The Dovekeepers tell a confusing biblical story from a female perspective

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If history is truly written by the overcomers, it makes sense that men get all the glory in tales of the biblical age. So what does it say that older women are seeing their story told now? Historical fiction has been attacking the other side of these women for some time, and now television has adapted these stories as well. Life has attacked that of Anita Diamant The Red Tent with a mini-series recounting the Old Testament through Dinah. This was preceded by a special on Women of the Bible, courtesy of the Married Powers of Faith-Based TV Programming, Touched by an angel actress Roma Downey and producer Mark Burnett.

Downey and Burnett clinched surprise odds gold with The Bible, a 10-hour miniseries covering the Old Testament, making their new adaptation of Alice Hoffman’s film the dovecotes a logical step. And the dovecotes isn’t their only prime-time Bible show. NBC will present AD: The Bible Continues (was Bible II: Judgment Day too cliché?) on Easter Sunday. (Another biblical rendering, National Geographic’s Kill Jesus, aired March 29.)

Shot on location in beautiful Malta, the dovecotes focuses on Shirah (ancient NCIS favorite Côte De Pablo) and Yael (Card castle‘Rachel Brosnahan), survivors of the Roman siege of Masada. According to the story (as the miniseries starring Peter O’Toole did in the early 1980s), the Jews of Masada refused to pay homage to their Roman conquerors, resulting in their deaths, in apocryphal fashion, because of a collective suicide. The women tell their story through Flavius ​​Josephus (Sam Neill), whose sole purpose seems to be to interrupt Shirah and Yael, constantly berating them for their extramarital banter and decision to choose faith over security.

This debate is at the heart of the dovecotes within the purview of Burnett and Downey, and the history of Masada as a whole. For some, Masada is a symbol of religious resilience, with the faithful choosing death over slavery, becoming a place of pilgrimage since its excavation in the 1960s. For others, it is a warning of the dangers extremism. The people of Masada are where the word “zealot” comes from, after all. Burnett and Downey positioned themselves the dovecotes to paint Shirah and Yael as passionate heroines, while Flavius ​​Josephus presents himself as a traitor sufficient to his faith (Shirah reveals that Flavius ​​Josephus is Jewish, who bowed before the Romans to save his own life) .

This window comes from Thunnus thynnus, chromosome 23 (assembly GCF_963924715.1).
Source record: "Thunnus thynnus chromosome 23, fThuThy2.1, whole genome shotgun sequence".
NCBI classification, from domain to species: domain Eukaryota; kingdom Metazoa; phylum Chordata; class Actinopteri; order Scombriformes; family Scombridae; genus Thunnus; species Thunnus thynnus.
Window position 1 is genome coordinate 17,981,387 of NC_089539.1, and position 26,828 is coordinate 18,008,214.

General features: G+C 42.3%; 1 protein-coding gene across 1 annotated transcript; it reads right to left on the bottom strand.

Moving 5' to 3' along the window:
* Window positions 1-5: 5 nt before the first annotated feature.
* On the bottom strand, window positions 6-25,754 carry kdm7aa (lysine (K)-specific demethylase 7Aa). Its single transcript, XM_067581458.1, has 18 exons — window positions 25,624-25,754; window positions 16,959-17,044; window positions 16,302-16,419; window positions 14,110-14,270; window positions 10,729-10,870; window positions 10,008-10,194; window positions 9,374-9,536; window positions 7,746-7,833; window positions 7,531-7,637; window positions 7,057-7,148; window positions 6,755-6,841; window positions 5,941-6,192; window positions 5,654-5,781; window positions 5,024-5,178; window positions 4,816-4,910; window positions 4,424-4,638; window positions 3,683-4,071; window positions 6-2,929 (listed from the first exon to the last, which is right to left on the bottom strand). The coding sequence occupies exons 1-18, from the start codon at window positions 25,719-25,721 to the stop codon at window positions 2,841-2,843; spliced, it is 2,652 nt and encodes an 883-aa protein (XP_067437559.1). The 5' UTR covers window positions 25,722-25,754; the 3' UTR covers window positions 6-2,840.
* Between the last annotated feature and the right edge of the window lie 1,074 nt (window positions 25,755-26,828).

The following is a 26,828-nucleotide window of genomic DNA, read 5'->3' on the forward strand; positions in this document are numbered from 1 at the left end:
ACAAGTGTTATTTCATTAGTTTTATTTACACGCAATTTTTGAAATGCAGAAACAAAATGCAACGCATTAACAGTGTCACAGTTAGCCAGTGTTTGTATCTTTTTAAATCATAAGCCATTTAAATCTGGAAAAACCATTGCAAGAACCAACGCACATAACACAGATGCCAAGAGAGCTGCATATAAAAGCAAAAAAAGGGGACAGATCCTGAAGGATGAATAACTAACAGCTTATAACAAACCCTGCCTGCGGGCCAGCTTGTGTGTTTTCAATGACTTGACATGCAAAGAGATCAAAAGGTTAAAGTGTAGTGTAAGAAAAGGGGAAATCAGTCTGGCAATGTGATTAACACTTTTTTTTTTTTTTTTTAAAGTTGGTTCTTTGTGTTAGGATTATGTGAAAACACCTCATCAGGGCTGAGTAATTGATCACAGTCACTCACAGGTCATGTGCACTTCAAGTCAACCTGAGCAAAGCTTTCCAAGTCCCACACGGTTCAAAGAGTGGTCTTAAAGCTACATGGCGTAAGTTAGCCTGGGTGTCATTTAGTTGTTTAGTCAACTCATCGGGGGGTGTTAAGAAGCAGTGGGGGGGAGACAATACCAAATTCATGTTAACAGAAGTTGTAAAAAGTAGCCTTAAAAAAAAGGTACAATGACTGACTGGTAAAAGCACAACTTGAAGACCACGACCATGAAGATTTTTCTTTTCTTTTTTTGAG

This is not the position of the dovecotes it’s inherently problematic (if only because the audience is likely to agree), but how the story is told. As Shirah and Yael recount their story to Flavius ​​Josephus, audiences see their experience through flashbacks, from their meeting when Yael was a neglected child with only Shirah to care for her, to their reunion years over. late in Masada, with both assuming their title roles. (The Shirah in the miniseries is an amalgamation of two very different characters from the book, making her more confusing than Yael.) This type of storytelling as told works well in literature, but it gets in the way. the dovecotes, as Flavius ​​Josephus constantly goes down in history to berate these women for their choices, killing the momentum to insert a harsh point of view into the text. Flavius ​​Josephus was a historical figure who documented the siege, but in the dovecotes he acts more like a symbol than a character, which doesn’t make for a particularly good storytelling.

The position of Flavius ​​Josephus in the dovecotes It might be even more glaring if any of the other characters were fully drawn, but they aren’t. The two main women, as well as Shirah’s daughter, Aziza (Kathryn Prescott), are the most realized characters, but seem to be motivated more by romantic affinities than by their faith. In their quest to bring these faith stories to the small screen, Burnett and Downey also understand the need for entertaining television. There is sex and violence galore, and while the story gives a reason for the blood, sex takes the place of all sorts of depth in the relationships between the women and men they love. Shirah speaks of her intense love for (married) charismatic leader Eleazar Ben-Ya’ir (Mido Hamada), but all he stands for is someone she looks longingly on from afar. When Flavius ​​Josephus wonders why these women risk their lives and the lives of their children, their declarations of undying love fall flat. Why would they risk death for these guys? This is a largely unanswered question.


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